March 31, 2005

T.S. Med. P.C. v Country Wide Ins. Co. (2005 NY Slip Op 50581(U))


The relevant facts of the case include a medical provider, T.S. Medical P.C., being denied no-fault benefits by an insurance company, Country Wide Insurance Co. After filing for arbitration, the arbitration award denied the petitioner's claim and was then reviewed by a Master Arbitrator, who upheld the lower arbitration award. The main issue at hand was whether the Master Arbitrator's decision should be vacated, as the award did not have a rational basis and did not comport with established principles of law. The court decided that the Master Arbitrator's award should be vacated, as it did not have a rational basis and did not correctly apply the law. Therefore, the court granted the petitioner's motion and vacated the Master Arbitrator's award.

Reported in New York Official Reports at T.S. Med. P.C. v Country Wide Ins. Co. (2005 NY Slip Op 50581(U))

T.S. Med. P.C. v Country Wide Ins. Co. (2005 NY Slip Op 50581(U)) [*1]
T.S. Med. P.C. v Country Wide Ins. Co.
2005 NY Slip Op 50581(U)
Decided on March 31, 2005
Civil Court Of The City Of New York, Kings County
Spodek, J.
Published by New York State Law Reporting Bureau pursuant to Judiciary Law § 431.
This opinion is uncorrected and will not be published in the printed Official Reports.
Decided on March 31, 2005

Civil Court of the City of New York, Kings County

T.S. Medical P.C. a/a/o XUE AL ZHENG, Petitioner,


Country Wide Insurance Company, Respondent.


Ellen M. Spodek, J.

Upon the foregoing papers, petitioner T.S. Medical P.C. moves for an order, pursuant to Article 75 of the CPLR, vacating a No-Fault Master Arbitration Award.

After petitioner was denied no-fault benefits, it filed a request for arbitration. The arbitration award that was rendered on March 23, 2004 denied petitioner’s claim. Petitioner then requested a review of the arbitration award by a Master Arbitrator. The case was reviewed and the Master Arbitrator upheld the lower arbitration award. This decision was rendered on or around July 22, 2004. This petition is filed less than ninety (90) days since receipt of the Master Arbitrator Award.

The Second Department holds “[w]hen a party to a controversy is compelled by statute to submit to arbitration—and thereby loses the right of initial resort to a judicial forum—the right to review the resulting arbitration award cannot in turn be overly limited in scope, without involving a due process issue. Thus the Court of Appeals has interpreted CPLR article 75 as requiring broader review when compulsory arbitration is in issue than when the matter has a consensual origin.” (Shand v Aetna Ins. Co., 74AD2d 442, 446 (2d Dept 1980); citing Furstenberg v Aetna Casualty & Surety Co., 49 NY2d 757 [1980]; Mounty St. Mary’s Hosp. of Niagara Falls v Catherwood, 26 [*2]NY2d 493 [1970]; Caso v Cofey, 41 NY2d 153, 155 [1976]; 1 NY Jur 2d, Administrative Law §190). In the case at bar, petitioner chose to go to arbitration. Arbitration was only mandatory for the defendant thus a narrow review is required. Further, a master arbitrator’s award may be vacated if it is arbitrary and capricious, irrational or without a plausible basis. (Steinauer v. N.Y Central Mutual Fire Insurance Company, 707, N.Y.S.2d 706).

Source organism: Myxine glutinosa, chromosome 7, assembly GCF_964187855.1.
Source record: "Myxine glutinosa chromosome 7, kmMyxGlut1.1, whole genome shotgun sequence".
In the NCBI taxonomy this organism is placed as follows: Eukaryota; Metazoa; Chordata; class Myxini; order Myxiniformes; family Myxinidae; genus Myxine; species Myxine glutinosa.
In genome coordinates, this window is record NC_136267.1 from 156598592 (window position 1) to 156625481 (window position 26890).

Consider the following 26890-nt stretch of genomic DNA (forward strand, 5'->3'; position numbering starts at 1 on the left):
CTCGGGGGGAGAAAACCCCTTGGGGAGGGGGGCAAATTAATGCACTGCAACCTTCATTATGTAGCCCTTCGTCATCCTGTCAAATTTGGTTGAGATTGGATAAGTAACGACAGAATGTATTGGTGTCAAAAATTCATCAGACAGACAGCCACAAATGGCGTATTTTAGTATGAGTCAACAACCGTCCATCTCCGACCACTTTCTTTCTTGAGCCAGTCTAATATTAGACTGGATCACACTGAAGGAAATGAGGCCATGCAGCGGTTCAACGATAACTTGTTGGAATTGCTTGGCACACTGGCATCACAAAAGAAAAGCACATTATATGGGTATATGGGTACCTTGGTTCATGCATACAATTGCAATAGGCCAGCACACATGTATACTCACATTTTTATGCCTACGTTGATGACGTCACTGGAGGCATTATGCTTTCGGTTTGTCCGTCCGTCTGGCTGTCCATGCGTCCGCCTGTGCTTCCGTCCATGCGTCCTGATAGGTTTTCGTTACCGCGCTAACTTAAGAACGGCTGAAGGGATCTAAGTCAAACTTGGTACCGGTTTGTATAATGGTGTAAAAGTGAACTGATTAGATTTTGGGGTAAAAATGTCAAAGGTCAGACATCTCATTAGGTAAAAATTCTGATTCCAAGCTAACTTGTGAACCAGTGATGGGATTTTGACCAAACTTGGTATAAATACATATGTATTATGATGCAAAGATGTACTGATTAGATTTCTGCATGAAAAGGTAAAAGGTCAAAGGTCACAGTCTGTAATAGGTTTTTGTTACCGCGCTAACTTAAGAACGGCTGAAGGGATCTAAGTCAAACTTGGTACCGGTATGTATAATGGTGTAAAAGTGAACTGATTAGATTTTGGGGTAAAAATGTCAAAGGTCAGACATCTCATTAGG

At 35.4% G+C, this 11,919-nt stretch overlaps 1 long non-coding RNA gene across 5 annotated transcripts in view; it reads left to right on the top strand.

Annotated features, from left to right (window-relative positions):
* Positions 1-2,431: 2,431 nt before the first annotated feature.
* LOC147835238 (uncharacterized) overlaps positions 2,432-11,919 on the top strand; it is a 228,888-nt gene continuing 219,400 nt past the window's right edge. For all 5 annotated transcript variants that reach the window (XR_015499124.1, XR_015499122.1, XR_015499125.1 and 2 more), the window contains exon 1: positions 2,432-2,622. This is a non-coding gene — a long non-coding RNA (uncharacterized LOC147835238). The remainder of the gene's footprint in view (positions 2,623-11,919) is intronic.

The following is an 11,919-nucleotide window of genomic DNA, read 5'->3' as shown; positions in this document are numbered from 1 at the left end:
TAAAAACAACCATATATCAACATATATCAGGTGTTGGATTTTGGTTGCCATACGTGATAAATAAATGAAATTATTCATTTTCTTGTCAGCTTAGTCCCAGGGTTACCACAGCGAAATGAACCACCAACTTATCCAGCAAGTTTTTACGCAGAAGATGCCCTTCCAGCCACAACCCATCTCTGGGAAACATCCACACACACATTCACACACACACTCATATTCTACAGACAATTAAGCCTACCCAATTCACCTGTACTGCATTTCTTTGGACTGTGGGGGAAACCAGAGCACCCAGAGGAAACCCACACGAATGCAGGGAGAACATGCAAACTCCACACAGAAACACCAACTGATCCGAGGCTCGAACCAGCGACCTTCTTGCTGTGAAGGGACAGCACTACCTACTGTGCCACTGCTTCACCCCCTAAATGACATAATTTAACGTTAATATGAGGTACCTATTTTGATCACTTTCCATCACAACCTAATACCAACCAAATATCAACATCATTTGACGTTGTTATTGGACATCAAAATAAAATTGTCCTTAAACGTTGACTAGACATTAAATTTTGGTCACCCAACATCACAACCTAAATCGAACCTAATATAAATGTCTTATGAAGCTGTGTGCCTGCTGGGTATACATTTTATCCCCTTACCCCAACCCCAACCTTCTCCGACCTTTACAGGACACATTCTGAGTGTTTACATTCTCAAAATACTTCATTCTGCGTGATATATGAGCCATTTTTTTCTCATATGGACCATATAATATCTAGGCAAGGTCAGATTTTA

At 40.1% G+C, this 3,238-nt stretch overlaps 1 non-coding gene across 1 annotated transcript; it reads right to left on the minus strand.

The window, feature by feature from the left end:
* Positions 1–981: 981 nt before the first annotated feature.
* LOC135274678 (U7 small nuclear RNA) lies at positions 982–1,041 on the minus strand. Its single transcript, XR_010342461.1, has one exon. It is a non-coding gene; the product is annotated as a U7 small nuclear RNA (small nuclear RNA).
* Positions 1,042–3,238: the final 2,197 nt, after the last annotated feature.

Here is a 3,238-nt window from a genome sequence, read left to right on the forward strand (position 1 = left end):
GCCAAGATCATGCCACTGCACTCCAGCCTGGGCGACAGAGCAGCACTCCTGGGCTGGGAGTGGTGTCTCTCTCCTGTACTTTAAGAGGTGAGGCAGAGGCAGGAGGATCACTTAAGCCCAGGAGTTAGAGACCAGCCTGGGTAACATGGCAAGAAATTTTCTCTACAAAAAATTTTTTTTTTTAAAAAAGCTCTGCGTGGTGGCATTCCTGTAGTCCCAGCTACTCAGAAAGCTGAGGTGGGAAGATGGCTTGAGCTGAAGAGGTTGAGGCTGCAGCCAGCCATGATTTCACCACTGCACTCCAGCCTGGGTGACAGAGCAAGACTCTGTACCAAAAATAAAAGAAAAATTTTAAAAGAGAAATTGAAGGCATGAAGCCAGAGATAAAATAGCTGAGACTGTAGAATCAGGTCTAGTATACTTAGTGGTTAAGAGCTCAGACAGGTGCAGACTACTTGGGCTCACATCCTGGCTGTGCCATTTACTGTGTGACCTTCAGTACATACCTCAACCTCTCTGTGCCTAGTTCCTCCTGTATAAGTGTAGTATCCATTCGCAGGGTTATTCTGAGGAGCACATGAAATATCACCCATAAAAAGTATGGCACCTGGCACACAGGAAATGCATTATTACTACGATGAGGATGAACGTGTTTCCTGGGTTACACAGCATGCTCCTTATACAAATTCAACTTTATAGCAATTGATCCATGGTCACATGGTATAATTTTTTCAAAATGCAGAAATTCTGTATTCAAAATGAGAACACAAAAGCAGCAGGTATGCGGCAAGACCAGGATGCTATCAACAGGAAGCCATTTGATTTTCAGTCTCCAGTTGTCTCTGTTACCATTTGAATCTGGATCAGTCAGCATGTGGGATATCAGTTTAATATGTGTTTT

In it’s report, the arbitrator states that “Respondent’s denial for treatment in October 2001 is late and for those subsequent treatments the denial is improperly based on a nurse’s audit.” However, he concludes that the applicant had to prove medical necessity in it’s prima facie case. This position was upheld by the Master Arbitrator. It is well established that the burden is on the insurer to prove the lack of medical necessity and not on the insured to prove medical necessity in establishing their prima facie case. (Amaze Medical Supply Inc. v Eagle Ins. Co., 2 Misc 3d 128[A], 2003 NY Slip Op 51701[U][App Term, 2d and 11th Jud Dists]; Damadian MRI In Elmhust, P.C. v Liberty Mutual Ins. Co., 2 Misc 3d 128[A], 2003 NY Slip Op 51700[U], [App Term, 9th and 10th Jud Dists]; see also A.B. Medical Services PLLC v Lumbermens Mutual Casualty Co., 4 Misc 3d 86, 87 [App Term, 2d and 11th Jud. Dists].)

The courts have consistently held that it is proper to “vacate the determinations of a master arbitrator who denied a petitioner payment for overdue no-fault benefits because it did not have rational basis.” (In the Matter of Pradip Das/N.Y. Medical Rehab P.C. v Allstate Insurance Company, 297 AD2d 321 (2nd Dept. 2002)). Clearly, in order for the decision of the Master Arbitrator to be rational it would have to comport with the established principles of law. The insurance regulations clearly enumerate the methods of review available to the Master Arbitrator including the ability to overturn an award that was “incorrect as a matter of law. “NYCRR 65.17 (a)(4). In this action, the Master Arbitrator had the power to correctly apply the law, but chose not to.

Accordingly, this Court grants the petitioner’s motion and finds that the Master Arbitrator’s award should be vacated.

The foregoing constitutes the decision and order of this court.

E N T E R,

Dated: March 31, 2005__________________

Hon. Ellen M. Spodek